Guillain-Barré Syndrome, 2009

Guillain-Barré syndrome (GBS) is an uncommon immune-mediated neurologic disorder causing limb weakness or numbness, ascending paralysis, and in severe cases respiratory failure and death. The estimated background rate of GBS is 1-2 cases per 100,000 people. The exact cause of GBS is unknown. It is often preceded by an antecedent illness such as gastrointestinal or respiratory infection, and rarely vaccinations.

In 2009, GBS was added to the Minnesota Rules Governing Communicable Diseases for a duration of 2 years. While not an infectious disease, it was added to aid post-licensure safety monitoring of the 2009 novel influenza A H1N1 vaccine. Enhanced surveillance was conducted October 1, 2009 through May 31, 2010.

In 1976, concerns about a possible large outbreak of a swine-origin influenza virus (influenza A/New Jersey/76 [Hsw1N1]; influenza A/NJ/76 (H1N1) virus), lead to a mass vaccination campaign in the United States. Epidemiologic studies showed a small, but significant, risk of GBS in adults vaccinated 6 to 8 weeks prior; the estimated risk was approximately 10 cases of GBS per 1 million vaccines. The increased risk, combined with the fact the influenza virus did not spread as expected, resulted in the termination of the vaccine program. Underlying reasons for the association between the 1976 vaccine and GBS remain unknown.

In 2009, the emergence of a novel pandemic swine-origin H1N1 influenza virus prompted rapid development of an influenza A (H1N1) 2009 vaccine. The association between GBS and the 1976 vaccine lead to theoretical concerns about a similar association existing with the 2009 vaccine. While the influenza A (H1N1) vaccine was anticipated to be as safe as the seasonal influenza vaccine, active post-licensure surveillance was initiated to rapidly identify all incident cases of GBS.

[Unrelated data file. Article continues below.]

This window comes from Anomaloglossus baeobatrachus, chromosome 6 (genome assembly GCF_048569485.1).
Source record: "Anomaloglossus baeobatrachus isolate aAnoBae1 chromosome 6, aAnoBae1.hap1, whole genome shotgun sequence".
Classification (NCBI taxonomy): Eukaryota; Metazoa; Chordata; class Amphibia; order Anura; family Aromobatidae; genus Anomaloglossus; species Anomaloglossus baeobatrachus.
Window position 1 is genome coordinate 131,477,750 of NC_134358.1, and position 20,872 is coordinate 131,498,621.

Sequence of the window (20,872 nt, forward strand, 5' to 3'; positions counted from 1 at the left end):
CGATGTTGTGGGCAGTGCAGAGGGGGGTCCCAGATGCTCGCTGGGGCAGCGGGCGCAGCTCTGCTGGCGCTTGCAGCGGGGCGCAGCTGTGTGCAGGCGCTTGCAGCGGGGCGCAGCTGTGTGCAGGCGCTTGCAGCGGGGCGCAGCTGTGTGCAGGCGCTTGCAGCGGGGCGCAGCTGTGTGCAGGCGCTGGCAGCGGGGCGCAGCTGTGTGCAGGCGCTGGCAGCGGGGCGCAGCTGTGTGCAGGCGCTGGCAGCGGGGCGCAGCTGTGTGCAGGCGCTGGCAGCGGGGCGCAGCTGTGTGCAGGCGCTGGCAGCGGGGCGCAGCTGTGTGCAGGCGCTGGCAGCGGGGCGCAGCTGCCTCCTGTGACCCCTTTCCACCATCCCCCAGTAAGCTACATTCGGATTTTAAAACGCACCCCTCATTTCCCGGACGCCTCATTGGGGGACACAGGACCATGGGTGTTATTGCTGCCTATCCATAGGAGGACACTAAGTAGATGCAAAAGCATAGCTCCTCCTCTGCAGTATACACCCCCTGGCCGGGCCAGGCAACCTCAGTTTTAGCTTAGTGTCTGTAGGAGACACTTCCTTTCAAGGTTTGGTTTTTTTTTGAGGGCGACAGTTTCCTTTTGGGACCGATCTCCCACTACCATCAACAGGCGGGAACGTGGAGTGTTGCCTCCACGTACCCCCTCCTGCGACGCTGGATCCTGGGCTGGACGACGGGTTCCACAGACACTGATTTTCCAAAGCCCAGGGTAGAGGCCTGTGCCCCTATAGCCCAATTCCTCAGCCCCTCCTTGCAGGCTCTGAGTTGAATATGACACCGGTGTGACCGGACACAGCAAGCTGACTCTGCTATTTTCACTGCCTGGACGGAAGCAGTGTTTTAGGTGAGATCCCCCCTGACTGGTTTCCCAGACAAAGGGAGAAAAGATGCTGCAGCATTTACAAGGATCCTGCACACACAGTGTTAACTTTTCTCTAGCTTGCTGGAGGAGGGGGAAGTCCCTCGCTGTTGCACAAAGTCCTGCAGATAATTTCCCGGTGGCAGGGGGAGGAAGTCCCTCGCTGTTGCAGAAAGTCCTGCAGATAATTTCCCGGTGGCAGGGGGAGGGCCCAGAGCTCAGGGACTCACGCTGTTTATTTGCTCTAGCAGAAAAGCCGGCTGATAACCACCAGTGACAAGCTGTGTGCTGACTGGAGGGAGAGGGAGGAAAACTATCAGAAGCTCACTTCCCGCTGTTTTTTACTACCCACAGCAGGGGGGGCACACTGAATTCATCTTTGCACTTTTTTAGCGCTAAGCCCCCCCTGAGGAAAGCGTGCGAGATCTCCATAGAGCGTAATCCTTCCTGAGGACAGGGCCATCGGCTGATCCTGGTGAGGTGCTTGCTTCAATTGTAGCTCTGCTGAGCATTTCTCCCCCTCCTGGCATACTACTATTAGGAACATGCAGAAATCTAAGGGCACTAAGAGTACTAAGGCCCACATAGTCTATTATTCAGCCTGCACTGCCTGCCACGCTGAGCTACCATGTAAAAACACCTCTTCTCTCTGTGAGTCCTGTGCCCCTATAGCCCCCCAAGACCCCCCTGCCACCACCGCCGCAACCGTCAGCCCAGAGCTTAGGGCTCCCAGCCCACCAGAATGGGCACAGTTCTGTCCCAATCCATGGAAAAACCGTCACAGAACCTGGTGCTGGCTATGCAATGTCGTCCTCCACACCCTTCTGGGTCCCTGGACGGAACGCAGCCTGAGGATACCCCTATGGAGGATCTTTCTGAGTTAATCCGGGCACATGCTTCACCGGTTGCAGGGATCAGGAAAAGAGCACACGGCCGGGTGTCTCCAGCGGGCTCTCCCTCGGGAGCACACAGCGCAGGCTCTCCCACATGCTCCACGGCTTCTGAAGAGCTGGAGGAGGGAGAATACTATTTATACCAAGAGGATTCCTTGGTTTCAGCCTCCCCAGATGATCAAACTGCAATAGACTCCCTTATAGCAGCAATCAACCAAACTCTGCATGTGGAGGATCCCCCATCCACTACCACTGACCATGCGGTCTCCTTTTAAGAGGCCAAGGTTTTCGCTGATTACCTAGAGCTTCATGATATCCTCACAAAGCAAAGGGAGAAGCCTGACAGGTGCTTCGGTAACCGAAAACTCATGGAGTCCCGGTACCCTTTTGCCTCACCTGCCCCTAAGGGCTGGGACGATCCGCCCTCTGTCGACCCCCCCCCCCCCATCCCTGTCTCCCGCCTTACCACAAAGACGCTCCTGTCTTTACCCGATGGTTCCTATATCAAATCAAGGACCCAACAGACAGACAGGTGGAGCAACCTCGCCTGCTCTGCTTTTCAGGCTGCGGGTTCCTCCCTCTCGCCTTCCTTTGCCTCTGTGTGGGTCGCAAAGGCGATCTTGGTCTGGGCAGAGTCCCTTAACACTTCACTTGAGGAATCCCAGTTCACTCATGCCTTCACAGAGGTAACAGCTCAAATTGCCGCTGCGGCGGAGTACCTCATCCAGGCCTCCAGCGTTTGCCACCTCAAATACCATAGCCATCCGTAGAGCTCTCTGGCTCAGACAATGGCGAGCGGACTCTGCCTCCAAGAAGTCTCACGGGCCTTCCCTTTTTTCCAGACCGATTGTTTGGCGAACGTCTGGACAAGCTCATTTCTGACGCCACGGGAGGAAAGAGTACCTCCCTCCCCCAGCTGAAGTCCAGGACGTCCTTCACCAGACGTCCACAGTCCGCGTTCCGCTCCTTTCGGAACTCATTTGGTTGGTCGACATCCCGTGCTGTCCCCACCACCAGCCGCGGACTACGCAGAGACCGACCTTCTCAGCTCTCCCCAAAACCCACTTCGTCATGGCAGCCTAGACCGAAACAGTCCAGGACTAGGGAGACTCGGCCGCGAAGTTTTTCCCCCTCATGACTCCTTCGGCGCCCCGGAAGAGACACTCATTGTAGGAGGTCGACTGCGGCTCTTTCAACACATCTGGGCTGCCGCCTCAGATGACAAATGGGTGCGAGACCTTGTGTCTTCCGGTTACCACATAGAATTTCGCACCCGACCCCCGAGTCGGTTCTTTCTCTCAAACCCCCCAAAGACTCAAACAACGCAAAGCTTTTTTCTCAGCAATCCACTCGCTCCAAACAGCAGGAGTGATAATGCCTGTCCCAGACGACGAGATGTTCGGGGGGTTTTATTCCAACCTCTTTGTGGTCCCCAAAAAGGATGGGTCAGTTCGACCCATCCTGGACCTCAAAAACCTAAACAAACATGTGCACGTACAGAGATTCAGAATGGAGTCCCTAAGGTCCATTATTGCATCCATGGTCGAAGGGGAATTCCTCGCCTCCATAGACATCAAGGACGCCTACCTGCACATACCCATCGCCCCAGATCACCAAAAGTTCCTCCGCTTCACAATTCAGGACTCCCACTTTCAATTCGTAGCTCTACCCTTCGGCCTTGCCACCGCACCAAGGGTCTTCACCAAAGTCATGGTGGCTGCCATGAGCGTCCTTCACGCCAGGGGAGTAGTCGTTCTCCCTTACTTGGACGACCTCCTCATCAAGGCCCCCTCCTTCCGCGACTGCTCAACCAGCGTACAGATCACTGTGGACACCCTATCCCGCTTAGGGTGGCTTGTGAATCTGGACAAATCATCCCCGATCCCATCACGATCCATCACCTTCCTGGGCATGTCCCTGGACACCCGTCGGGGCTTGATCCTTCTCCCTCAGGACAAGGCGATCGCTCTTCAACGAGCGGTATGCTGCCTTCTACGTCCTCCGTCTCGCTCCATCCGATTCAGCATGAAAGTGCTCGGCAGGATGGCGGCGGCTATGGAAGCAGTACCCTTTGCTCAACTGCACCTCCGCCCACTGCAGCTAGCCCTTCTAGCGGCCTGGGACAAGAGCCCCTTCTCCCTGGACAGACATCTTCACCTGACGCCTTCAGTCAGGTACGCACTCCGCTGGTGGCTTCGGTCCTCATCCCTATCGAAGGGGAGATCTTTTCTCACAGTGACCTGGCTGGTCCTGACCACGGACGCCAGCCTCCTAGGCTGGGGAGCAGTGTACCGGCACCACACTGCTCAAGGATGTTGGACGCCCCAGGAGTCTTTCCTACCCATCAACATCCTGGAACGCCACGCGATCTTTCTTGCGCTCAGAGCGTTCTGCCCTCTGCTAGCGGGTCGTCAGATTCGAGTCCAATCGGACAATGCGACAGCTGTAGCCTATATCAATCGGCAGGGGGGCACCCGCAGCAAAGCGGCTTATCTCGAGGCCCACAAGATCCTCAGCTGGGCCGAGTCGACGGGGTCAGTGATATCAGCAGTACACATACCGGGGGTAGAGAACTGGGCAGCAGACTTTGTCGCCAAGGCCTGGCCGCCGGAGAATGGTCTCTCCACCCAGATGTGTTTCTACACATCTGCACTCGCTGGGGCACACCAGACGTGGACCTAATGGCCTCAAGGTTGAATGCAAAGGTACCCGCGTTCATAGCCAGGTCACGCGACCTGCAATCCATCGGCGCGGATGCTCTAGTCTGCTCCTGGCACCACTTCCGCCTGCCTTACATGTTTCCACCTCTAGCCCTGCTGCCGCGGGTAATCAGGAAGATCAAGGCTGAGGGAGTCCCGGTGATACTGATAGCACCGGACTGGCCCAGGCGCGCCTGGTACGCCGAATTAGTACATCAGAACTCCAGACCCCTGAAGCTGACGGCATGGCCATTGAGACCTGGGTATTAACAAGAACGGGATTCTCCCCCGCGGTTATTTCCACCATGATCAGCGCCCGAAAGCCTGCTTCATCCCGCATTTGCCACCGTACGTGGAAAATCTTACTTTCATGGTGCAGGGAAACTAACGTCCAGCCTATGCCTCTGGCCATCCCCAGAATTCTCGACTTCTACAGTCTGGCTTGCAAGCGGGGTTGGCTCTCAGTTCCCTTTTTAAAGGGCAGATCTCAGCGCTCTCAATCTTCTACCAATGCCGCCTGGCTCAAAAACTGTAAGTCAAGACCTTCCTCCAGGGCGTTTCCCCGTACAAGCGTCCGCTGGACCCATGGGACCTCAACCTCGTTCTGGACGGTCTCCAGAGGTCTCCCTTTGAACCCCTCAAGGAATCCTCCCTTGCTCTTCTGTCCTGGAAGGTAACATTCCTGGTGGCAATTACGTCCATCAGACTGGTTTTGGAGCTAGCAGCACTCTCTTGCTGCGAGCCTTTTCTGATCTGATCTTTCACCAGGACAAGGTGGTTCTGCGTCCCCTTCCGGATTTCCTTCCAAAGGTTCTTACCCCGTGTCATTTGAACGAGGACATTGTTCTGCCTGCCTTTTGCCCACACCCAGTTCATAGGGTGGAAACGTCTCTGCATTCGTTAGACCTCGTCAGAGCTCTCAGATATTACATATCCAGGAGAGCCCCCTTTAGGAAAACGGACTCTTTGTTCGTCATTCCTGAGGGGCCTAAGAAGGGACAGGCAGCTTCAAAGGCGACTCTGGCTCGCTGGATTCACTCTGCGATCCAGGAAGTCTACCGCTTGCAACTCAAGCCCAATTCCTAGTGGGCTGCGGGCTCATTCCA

As part of EIP, Minnesota was one of 10 states which monitored the safety of the 2009 influenza A H1N1 vaccine. MDH established a network with all neurology clinics statewide that reported suspected GBS cases weekly. In addition, all hospital medical records departments screened discharge records biweekly to assure no GBS cases were missed. MDH reviewed medical records using a standardized case report form for each suspect GBS case. Information on antecedent infections and vaccination history, including influenza A H1N1 vaccine, in the 42 days prior to onset of GBS symptoms was collected. Case status was assigned according to Brighton clinical criteria.

As of December 31, 2009, MDH investigated 45 reports of possible GBS. Of these, 18 (40%) cases had confirmed GBS, 21 (47%) were non-cases, 5 (11%) were out of state residents, and 1 (2%) was still under investigation. MDH will continue to review medical charts in 2010 to identify incident cases. Nationally, CDC is evaluating whether there is an excess risk of GBS related to influenza A H1N1 vaccination; preliminary data showed a slightly increased risk of 0.8 excess cases per million vaccinees, no different than the excess risk associated with some seasonal influenza vaccines.

Updated Friday, November 19, 2010 at 03:16PM